Sacrifice Today, or Sacrifice Tomorrow

This was originally posted on Live Oaks on September 16, 2010. Comments have not been migrated.

Several weeks ago I wrote about an OpEd in the Chronicle that chastised HISD for the food it is serving at the district’s schools. The author of that article–Bettina Elias Siegel–has responded to my post on her own blog. She makes an argument in her response that is worthy of additional comment.

In her OpEd, Siegel had criticized the fact that children receiving free lunches would not have the same choices as those paying for their meals. I wrote:

Siegel, who has two children in HISD, isn’t content that better dietary choices will be available. That such choices won’t be available to children being fed by taxpayers is wrong. Why should those paying for their own lunch have a choice that is denied to those who aren’t?

Siegel responded on her blog:

Your attitude seems to be, “if you’re eating at taxpayers’ expense, you’ll take what we dish out and no complaining.”  That’s a pretty harsh world view.  Are lower income students somehow inherently less entitled to nutritious food choices by virtue of their economic status?

Siegel implies that those who pay for their own lunch are receiving an entitlement that will be denied to those receiving free lunches. But this is a gross equivocation and a misrepresentation of my position.

Nobody is entitled to nutritious food, if by “entitlement” we mean “possessing a right.” Rights pertain to freedom of action; they provide a sanction to act according to one’s own judgment without interference from others, so long as the mutual rights of others are respected. Everyone has a right to purchase nutritious food, if someone wishes to sell it to them and they can pay for it. Nobody has a right to force others to provide that food.

Siegel goes on to write:

 But since my bleeding-heart liberal appeals are likely to be lost on you, I’ll instead appeal your pragmatism:  More than 35 percent of Texas schoolchildren are overweight or obese.  That number has doubled over the last 20 years, and it continues to rise. Studies show that overweight children miss three or four times as much school as children who are not overweight. Furthermore, a child who is obese by age 12 has more than a 75 percent chance of becoming an obese adult, at risk for Type 2 diabetes, cardiovascular disease, stroke, hypertension, high blood pressure, gallbladder disease, asthma and certain cancers. It has been estimated that the healthcare costs associated with such diseases will total $344 billion in 2018, or more than one in five dollars spent on health care.  Whether you like it or not, Mr. Phillips, you and I are both going to be paying those costs on the back end unless present trends can be reversed.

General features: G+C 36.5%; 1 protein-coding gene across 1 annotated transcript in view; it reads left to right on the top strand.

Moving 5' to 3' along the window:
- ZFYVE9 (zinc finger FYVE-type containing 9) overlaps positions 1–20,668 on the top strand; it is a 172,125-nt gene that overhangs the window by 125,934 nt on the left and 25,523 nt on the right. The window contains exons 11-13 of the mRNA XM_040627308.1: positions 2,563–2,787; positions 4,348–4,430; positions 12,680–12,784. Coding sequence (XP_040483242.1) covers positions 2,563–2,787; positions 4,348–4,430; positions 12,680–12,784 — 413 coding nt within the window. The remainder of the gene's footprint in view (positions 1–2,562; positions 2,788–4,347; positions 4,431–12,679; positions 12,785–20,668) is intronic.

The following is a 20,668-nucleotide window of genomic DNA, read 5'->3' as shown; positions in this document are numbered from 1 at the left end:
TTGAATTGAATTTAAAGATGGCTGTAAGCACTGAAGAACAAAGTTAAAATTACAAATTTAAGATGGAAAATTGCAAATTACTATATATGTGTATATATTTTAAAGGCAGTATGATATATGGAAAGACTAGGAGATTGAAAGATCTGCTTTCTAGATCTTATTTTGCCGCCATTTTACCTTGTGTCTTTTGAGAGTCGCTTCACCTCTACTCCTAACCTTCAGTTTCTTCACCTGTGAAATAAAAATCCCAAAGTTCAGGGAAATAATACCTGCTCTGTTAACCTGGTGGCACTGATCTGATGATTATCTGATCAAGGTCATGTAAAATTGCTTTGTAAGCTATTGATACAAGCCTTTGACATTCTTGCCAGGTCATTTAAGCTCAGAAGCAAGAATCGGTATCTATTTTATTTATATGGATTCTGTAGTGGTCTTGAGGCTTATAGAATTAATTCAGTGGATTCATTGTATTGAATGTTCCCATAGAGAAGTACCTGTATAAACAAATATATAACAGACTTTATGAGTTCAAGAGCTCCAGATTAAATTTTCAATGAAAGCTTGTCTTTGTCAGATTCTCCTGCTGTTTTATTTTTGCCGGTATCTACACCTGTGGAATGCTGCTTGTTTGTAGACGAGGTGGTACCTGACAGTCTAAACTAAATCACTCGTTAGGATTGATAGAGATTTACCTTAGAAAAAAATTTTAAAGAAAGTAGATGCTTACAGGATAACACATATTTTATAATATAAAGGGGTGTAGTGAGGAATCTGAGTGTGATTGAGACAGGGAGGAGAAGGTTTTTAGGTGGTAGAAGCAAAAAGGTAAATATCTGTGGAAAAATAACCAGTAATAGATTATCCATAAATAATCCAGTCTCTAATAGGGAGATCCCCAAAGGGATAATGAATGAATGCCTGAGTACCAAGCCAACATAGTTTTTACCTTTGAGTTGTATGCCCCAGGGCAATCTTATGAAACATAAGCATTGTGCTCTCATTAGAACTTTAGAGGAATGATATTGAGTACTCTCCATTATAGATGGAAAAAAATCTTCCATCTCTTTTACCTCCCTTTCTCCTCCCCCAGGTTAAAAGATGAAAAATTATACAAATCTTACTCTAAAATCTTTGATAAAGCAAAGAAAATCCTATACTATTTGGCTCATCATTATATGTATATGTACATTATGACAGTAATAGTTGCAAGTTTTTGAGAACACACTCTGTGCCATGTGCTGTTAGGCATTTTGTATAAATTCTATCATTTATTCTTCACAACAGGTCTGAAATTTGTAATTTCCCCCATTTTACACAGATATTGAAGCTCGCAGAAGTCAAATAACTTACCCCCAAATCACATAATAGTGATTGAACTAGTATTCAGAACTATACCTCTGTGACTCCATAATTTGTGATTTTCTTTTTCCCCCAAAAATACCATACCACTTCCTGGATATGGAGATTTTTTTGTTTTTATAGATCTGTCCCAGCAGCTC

Siegel is right when she assumes that her altruistic appeals will not sway me. But what does she offer as an alternative? More altruism. Refusing to question the premise that one man’s need is a claim on the life and property of others, she proceeds to argue that I have a choice–sacrifice for others today or sacrifice for others tomorrow.

But I reject the entire premise that the needs of others are a claim on me. I do not regard self-sacrifice as a virtue. I regard each individual as a sovereign being who possesses a moral right to act according to his own judgment to further his own life and pursue his own happiness. No individual and no group has a right to initiate force against others, no matter how dire the circumstances. That applies to food today and health care tomorrow.

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